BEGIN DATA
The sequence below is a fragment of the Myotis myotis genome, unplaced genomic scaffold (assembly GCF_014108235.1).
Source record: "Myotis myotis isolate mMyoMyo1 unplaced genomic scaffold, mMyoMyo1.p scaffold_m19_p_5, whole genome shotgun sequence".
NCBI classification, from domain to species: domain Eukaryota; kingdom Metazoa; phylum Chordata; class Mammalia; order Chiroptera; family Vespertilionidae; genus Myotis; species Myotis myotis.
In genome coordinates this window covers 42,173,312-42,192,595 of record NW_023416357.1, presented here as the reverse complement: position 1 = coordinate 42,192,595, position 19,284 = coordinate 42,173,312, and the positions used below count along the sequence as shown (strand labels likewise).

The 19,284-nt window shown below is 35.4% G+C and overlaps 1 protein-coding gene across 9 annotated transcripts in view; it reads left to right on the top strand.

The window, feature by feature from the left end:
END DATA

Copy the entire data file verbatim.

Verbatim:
The sequence below is a fragment of the Myotis myotis genome, unplaced genomic scaffold (assembly GCF_014108235.1).
Source record: "Myotis myotis isolate mMyoMyo1 unplaced genomic scaffold, mMyoMyo1.p scaffold_m19_p_5, whole genome shotgun sequence".
NCBI classification, from domain to species: domain Eukaryota; kingdom Metazoa; phylum Chordata; class Mammalia; order Chiroptera; family Vespertilionidae; genus Myotis; species Myotis myotis.
In genome coordinates this window covers 42,173,312-42,192,595 of record NW_023416357.1, presented here as the reverse complement: position 1 = coordinate 42,192,595, position 19,284 = coordinate 42,173,312, and the positions used below count along the sequence as shown (strand labels likewise).

The 19,284-nt window shown below is 35.4% G+C and overlaps 1 protein-coding gene across 9 annotated transcripts in view; it reads left to right on the top strand.

The window, feature by feature from the left end: